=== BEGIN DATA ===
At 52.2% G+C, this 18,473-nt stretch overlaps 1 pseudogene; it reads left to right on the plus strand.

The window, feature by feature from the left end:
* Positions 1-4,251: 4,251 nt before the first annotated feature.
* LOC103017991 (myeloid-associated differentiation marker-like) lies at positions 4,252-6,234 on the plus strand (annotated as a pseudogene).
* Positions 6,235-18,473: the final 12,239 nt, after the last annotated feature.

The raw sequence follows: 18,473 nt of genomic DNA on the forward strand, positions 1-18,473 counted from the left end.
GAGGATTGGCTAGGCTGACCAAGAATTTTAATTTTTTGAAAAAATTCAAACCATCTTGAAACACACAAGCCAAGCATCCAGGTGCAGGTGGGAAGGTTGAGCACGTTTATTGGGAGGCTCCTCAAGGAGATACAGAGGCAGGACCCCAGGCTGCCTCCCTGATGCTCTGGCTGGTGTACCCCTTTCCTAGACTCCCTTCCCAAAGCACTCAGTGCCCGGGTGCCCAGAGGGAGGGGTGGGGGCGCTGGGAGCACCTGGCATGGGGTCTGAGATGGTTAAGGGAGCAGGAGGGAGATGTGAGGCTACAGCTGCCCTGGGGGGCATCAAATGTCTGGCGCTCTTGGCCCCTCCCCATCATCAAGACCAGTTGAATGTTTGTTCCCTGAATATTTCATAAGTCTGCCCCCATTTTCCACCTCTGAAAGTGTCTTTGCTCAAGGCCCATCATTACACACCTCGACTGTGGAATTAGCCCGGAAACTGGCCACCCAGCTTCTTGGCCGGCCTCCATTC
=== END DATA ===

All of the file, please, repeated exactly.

At 52.2% G+C, this 18,473-nt stretch overlaps 1 pseudogene; it reads left to right on the plus strand.

The window, feature by feature from the left end:
* Positions 1-4,251: 4,251 nt before the first annotated feature.
* LOC103017991 (myeloid-associated differentiation marker-like) lies at positions 4,252-6,234 on the plus strand (annotated as a pseudogene).
* Positions 6,235-18,473: the final 12,239 nt, after the last annotated feature.

The raw sequence follows: 18,473 nt of genomic DNA on the forward strand, positions 1-18,473 counted from the left end.
GAGGATTGGCTAGGCTGACCAAGAATTTTAATTTTTTGAAAAAATTCAAACCATCTTGAAACACACAAGCCAAGCATCCAGGTGCAGGTGGGAAGGTTGAGCACGTTTATTGGGAGGCTCCTCAAGGAGATACAGAGGCAGGACCCCAGGCTGCCTCCCTGATGCTCTGGCTGGTGTACCCCTTTCCTAGACTCCCTTCCCAAAGCACTCAGTGCCCGGGTGCCCAGAGGGAGGGGTGGGGGCGCTGGGAGCACCTGGCATGGGGTCTGAGATGGTTAAGGGAGCAGGAGGGAGATGTGAGGCTACAGCTGCCCTGGGGGGCATCAAATGTCTGGCGCTCTTGGCCCCTCCCCATCATCAAGACCAGTTGAATGTTTGTTCCCTGAATATTTCATAAGTCTGCCCCCATTTTCCACCTCTGAAAGTGTCTTTGCTCAAGGCCCATCATTACACACCTCGACTGTGGAATTAGCCCGGAAACTGGCCACCCAGCTTCTTGGCCGGCCTCCATTC